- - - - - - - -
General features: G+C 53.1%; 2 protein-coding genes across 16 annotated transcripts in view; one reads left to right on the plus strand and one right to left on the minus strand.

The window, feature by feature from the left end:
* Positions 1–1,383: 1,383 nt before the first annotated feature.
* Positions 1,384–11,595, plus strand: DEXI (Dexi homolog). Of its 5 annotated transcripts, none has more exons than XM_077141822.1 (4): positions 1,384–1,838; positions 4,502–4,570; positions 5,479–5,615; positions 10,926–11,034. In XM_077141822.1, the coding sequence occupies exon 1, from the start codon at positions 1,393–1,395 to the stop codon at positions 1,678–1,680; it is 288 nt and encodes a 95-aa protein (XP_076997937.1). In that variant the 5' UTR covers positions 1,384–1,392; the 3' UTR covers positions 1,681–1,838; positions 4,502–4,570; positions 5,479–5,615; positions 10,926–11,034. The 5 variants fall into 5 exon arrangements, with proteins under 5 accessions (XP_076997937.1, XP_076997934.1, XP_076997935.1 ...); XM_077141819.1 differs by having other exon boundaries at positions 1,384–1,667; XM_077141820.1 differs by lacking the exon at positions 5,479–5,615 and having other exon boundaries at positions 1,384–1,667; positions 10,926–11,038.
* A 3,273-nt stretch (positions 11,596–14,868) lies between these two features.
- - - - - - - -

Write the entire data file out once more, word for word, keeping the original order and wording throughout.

General features: G+C 53.1%; 2 protein-coding genes across 16 annotated transcripts in view; one reads left to right on the plus strand and one right to left on the minus strand.

The window, feature by feature from the left end:
* Positions 1–1,383: 1,383 nt before the first annotated feature.
* Positions 1,384–11,595, plus strand: DEXI (Dexi homolog). Of its 5 annotated transcripts, none has more exons than XM_077141822.1 (4): positions 1,384–1,838; positions 4,502–4,570; positions 5,479–5,615; positions 10,926–11,034. In XM_077141822.1, the coding sequence occupies exon 1, from the start codon at positions 1,393–1,395 to the stop codon at positions 1,678–1,680; it is 288 nt and encodes a 95-aa protein (XP_076997937.1). In that variant the 5' UTR covers positions 1,384–1,392; the 3' UTR covers positions 1,681–1,838; positions 4,502–4,570; positions 5,479–5,615; positions 10,926–11,034. The 5 variants fall into 5 exon arrangements, with proteins under 5 accessions (XP_076997937.1, XP_076997934.1, XP_076997935.1 ...); XM_077141819.1 differs by having other exon boundaries at positions 1,384–1,667; XM_077141820.1 differs by lacking the exon at positions 5,479–5,615 and having other exon boundaries at positions 1,384–1,667; positions 10,926–11,038.
* A 3,273-nt stretch (positions 11,596–14,868) lies between these two features.